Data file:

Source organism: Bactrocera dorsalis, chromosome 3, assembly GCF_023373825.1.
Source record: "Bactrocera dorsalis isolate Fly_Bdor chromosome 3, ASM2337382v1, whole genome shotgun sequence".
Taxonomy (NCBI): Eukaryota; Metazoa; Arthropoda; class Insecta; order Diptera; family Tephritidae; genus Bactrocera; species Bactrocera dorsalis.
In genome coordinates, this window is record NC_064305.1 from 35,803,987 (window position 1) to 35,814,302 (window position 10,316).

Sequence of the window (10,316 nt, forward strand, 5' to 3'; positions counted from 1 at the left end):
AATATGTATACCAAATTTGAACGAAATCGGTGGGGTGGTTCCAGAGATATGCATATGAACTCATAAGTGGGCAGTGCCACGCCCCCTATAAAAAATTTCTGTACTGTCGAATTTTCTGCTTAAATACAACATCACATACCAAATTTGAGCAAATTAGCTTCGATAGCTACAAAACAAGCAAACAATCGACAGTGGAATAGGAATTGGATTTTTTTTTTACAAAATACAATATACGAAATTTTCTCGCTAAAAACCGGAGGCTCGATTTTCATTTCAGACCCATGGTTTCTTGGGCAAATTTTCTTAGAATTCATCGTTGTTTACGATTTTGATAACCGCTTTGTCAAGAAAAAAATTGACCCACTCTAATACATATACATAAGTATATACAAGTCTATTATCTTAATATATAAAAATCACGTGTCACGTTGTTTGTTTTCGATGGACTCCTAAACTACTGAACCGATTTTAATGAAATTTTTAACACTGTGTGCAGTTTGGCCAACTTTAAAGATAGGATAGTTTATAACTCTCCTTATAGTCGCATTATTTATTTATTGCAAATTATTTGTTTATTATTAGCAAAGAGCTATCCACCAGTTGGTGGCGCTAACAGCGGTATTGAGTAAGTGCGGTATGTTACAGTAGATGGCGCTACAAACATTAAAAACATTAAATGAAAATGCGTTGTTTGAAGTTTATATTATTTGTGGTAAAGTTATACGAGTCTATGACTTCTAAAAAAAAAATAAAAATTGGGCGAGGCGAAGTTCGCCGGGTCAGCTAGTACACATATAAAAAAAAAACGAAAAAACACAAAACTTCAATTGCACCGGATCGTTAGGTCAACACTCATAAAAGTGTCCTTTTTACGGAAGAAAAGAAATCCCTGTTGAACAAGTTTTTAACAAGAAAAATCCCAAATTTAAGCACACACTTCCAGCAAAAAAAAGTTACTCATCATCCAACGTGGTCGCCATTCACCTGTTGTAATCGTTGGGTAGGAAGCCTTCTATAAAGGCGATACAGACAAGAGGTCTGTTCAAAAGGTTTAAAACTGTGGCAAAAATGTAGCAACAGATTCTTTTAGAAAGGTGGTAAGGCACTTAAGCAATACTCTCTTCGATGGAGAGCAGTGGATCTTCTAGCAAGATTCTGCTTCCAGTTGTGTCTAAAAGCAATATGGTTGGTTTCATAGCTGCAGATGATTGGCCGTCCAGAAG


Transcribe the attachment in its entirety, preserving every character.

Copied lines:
Source organism: Bactrocera dorsalis, chromosome 3, assembly GCF_023373825.1.
Source record: "Bactrocera dorsalis isolate Fly_Bdor chromosome 3, ASM2337382v1, whole genome shotgun sequence".
Taxonomy (NCBI): Eukaryota; Metazoa; Arthropoda; class Insecta; order Diptera; family Tephritidae; genus Bactrocera; species Bactrocera dorsalis.
In genome coordinates, this window is record NC_064305.1 from 35,803,987 (window position 1) to 35,814,302 (window position 10,316).

Sequence of the window (10,316 nt, forward strand, 5' to 3'; positions counted from 1 at the left end):
AATATGTATACCAAATTTGAACGAAATCGGTGGGGTGGTTCCAGAGATATGCATATGAACTCATAAGTGGGCAGTGCCACGCCCCCTATAAAAAATTTCTGTACTGTCGAATTTTCTGCTTAAATACAACATCACATACCAAATTTGAGCAAATTAGCTTCGATAGCTACAAAACAAGCAAACAATCGACAGTGGAATAGGAATTGGATTTTTTTTTTACAAAATACAATATACGAAATTTTCTCGCTAAAAACCGGAGGCTCGATTTTCATTTCAGACCCATGGTTTCTTGGGCAAATTTTCTTAGAATTCATCGTTGTTTACGATTTTGATAACCGCTTTGTCAAGAAAAAAATTGACCCACTCTAATACATATACATAAGTATATACAAGTCTATTATCTTAATATATAAAAATCACGTGTCACGTTGTTTGTTTTCGATGGACTCCTAAACTACTGAACCGATTTTAATGAAATTTTTAACACTGTGTGCAGTTTGGCCAACTTTAAAGATAGGATAGTTTATAACTCTCCTTATAGTCGCATTATTTATTTATTGCAAATTATTTGTTTATTATTAGCAAAGAGCTATCCACCAGTTGGTGGCGCTAACAGCGGTATTGAGTAAGTGCGGTATGTTACAGTAGATGGCGCTACAAACATTAAAAACATTAAATGAAAATGCGTTGTTTGAAGTTTATATTATTTGTGGTAAAGTTATACGAGTCTATGACTTCTAAAAAAAAAATAAAAATTGGGCGAGGCGAAGTTCGCCGGGTCAGCTAGTACACATATAAAAAAAAAACGAAAAAACACAAAACTTCAATTGCACCGGATCGTTAGGTCAACACTCATAAAAGTGTCCTTTTTACGGAAGAAAAGAAATCCCTGTTGAACAAGTTTTTAACAAGAAAAATCCCAAATTTAAGCACACACTTCCAGCAAAAAAAAGTTACTCATCATCCAACGTGGTCGCCATTCACCTGTTGTAATCGTTGGGTAGGAAGCCTTCTATAAAGGCGATACAGACAAGAGGTCTGTTCAAAAGGTTTAAAACTGTGGCAAAAATGTAGCAACAGATTCTTTTAGAAAGGTGGTAAGGCACTTAAGCAATACTCTCTTCGATGGAGAGCAGTGGATCTTCTAGCAAGATTCTGCTTCCAGTTGTGTCTAAAAGCAATATGGTTGGTTTCATAGCTGCAGATGATTGGCCGTCCAGAAG